For All Humankind

One of the hot topics in the world of space collectors right now is one relating to the sample return bag used on Apollo 11 for collecting the lunar rocks, which for over 46 years have provided scientists with some of the most remarkable examples of material in any lab, anywhere.

The Apollo 11 lunar sample return bag: Image by Gaston & Sheehan Auctioneers
The Apollo 11 lunar sample return bag: Image by Gaston & Sheehan Auctioneers

Many of you will know that it is a criminal offence to own any Apollo moon rocks (bar a few exceptions, where dust collected from cameras and a few other items, on various pieces of tape, have been legitimately sold). With estimates for just a few grams of lunar material ranging in the tens of millions of dollars, and many of the “donated” moon rocks (known as goodwill rocks) given to various governments around the world also declared “missing”, it’s no wonder that controversy still shrouds some items.

We at the Space Collective are thorough with our research in to all of our items, checking their provenance and legitimacy both for our own personal collection items and also for anything we pass on to others. So it was interesting to read the story behind the Apollo 11 bag, and how it’s now ending up in a bitter legal court case, with the owner, who paid the staggeringly low sum of $995 for an item that would be worth closer to $100,000 at least, fighting the U.S Federal authorities.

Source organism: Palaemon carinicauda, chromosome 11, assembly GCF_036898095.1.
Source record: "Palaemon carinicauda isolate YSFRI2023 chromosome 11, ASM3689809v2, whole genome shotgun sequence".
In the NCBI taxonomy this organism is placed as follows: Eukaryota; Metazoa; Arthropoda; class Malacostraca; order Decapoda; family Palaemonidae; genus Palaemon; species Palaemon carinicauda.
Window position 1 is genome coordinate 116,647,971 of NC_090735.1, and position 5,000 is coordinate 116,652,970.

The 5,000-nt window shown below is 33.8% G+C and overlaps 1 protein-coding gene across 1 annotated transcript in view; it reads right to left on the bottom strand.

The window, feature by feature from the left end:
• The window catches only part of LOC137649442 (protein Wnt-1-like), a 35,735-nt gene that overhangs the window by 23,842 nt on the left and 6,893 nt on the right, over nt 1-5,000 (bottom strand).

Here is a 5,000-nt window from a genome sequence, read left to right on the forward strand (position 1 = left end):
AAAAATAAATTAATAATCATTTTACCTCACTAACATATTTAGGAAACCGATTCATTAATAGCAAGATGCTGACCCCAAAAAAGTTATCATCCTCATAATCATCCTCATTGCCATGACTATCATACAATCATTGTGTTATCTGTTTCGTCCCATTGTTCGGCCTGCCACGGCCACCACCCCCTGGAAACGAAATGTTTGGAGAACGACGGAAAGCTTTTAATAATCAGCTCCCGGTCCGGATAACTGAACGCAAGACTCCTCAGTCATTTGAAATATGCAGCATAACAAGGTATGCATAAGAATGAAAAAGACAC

One of the key points raised is that the bag itself is stained with lunar dust, which came from the rocks that Buzz and Neil picked up in their short time on the lunar surface. We know of several collectors who have similar ”dusty” items in their personal collections, these ranging from over-gloves to checklists, all used on the lunar surface, so it is still possible to own pieces of this nature.

We ourselves are working with museums and projects to display and support the legacy of Apollo, so it somewhat saddens us to see items which should be seen for the benefit of all humankind, maybe in a museum or at events, being pulled from pillar to post in legal battles. But with that said, we understand that not everything can be on display in a museum, and many objects of historical significance sit in storage, gathering dust. There are two sides to every coin, and this is no exception. With that being said, a mistake was clearly made in selling this item, least of all at the price it actually sold for. Anyone who knows anything about lunar surface flown items will know they command the highest prices at auctions, and rightly so.

If you do ever purchase pieces of memorabilia from this remarkable time in our history, either from us or from any other reputable source (making sure you get all the correct certification), we only ask you do a  few small things… Treasure it…. Hold it and remind yourself every day what went in to those missions which made it possible.

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